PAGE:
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Ismail Kadare: Dimri i madh [The Great Winter]

Unfortunately, this book is not available in English, which is a pity, though the length probably put the publishers off – it’s around 800 pages long. It tells the story – both from the point of view of the country as well as of individual Albanians – about the break-up between Albania and the Soviet Union and the effect this had on the country and individuals. Kadare gives us both the story of the country as well as of the individuals and, of course, the two mix.

The book is told primarily from the point of view of Besnik Struga, a Government journalist/translator/interpreter. It is he who accompanies the Albanian delegation, led, of course, by Enver Hoxha. Kadare’s description of this meeting is superb, as we see the tension building up and meet the key players. These include not only Hoxha but Khrushchev, Andropov and other leading Russians as well as Ho Chi Minh, Ulbricht and others. Besnik is somewhat intimidated by Khrushchev and makes a mistake in the interpretation (but not a serious one), which will haunt him later. The whole affair is shrouded in secrecy and this causes considerable tension for Besnik and sours his relationship with his fiancée, Zena (they eventually break up but, at the end, both seem to have found other partners).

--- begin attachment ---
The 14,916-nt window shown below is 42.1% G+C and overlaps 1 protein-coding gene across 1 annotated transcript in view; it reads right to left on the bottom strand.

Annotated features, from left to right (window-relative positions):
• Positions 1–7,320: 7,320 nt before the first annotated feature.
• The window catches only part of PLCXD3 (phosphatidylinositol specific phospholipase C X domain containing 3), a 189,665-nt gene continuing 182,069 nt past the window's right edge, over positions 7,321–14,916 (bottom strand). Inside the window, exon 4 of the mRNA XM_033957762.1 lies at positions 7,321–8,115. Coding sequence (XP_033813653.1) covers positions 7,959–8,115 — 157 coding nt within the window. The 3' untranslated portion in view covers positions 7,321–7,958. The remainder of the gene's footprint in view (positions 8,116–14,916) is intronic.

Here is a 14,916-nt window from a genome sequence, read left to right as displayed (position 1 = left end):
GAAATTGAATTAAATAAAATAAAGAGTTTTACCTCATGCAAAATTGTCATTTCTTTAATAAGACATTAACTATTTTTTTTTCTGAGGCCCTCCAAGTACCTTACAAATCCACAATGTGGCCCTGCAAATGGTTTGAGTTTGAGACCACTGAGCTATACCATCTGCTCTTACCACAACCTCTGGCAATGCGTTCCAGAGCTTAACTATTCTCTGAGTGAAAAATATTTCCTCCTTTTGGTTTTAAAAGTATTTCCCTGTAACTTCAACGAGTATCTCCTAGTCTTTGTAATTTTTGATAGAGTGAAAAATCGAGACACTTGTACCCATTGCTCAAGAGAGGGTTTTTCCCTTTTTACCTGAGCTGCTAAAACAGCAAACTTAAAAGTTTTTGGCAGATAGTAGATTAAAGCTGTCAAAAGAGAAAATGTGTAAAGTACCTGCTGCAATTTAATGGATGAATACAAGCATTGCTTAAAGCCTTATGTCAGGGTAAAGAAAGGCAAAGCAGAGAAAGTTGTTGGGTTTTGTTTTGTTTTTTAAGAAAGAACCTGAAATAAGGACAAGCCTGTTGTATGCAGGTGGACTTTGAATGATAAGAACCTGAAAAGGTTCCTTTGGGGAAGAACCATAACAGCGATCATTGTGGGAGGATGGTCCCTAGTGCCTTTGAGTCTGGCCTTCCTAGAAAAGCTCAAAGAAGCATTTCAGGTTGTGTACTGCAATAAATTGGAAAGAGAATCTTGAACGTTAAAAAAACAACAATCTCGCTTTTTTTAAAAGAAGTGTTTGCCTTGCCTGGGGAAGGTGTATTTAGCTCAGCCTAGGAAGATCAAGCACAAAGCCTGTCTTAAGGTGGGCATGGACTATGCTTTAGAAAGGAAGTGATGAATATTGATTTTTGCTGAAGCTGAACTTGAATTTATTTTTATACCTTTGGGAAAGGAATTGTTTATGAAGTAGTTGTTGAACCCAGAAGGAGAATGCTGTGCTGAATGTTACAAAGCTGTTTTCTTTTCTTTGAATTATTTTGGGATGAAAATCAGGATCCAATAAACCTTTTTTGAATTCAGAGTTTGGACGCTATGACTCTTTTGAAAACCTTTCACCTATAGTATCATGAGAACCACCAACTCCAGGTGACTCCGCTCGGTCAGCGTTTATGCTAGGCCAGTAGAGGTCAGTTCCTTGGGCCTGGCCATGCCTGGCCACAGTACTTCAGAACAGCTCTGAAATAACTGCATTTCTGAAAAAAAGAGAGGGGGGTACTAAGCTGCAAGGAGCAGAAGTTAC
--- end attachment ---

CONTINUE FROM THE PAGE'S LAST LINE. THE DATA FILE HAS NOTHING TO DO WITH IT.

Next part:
Besnik, of course, knows before the others what will happen but others are affected. Besnik’s brother, Ben, is sent to Vlorë, which is the site of the joint Albanian-Soviet submarine base and where tensions build up. Their father, an old communist partisan, is dying (and finally dies) of cancer. Nurihan, an old bourgeois and neighbour of Zena, keeps hoping that the Communist regime will fall but she, too, dies disappointed. Even the old street sweeper, Rem, is affected, as he pisses against a tree Khrushchev stopped at and is arrested. It is Kadare’s gift to tell a story that is both gripping from the political point of view as well as the effect on the daily lives of the populace. He even refers to two of his previous books as we meet the General of the Dead Army as well as find the remains of the horse and the Pasha from The Castle. This book is the equal of its two predecessors.

Publishing history

First published 1977 by Naim Frasheri, Tirana
Not published in English
Published in French as Le grand hiver by Fayard in 1978
Translated by Jusuf Vrioni
Published in German as Der grosse Winter by Neuer Malik-Verlag in 1987
Translated by Johannes Faensen and Bodo Gudjons
Published in Spanish as El gran invierno by Vanguardia Obrerain 1991
Translated by Jesús Hernández
Published in Swedish as Den hårda vintern by Bonnier in 1980
Translated by Marianne Eyre (from the French)
Also available in Russian, Turkish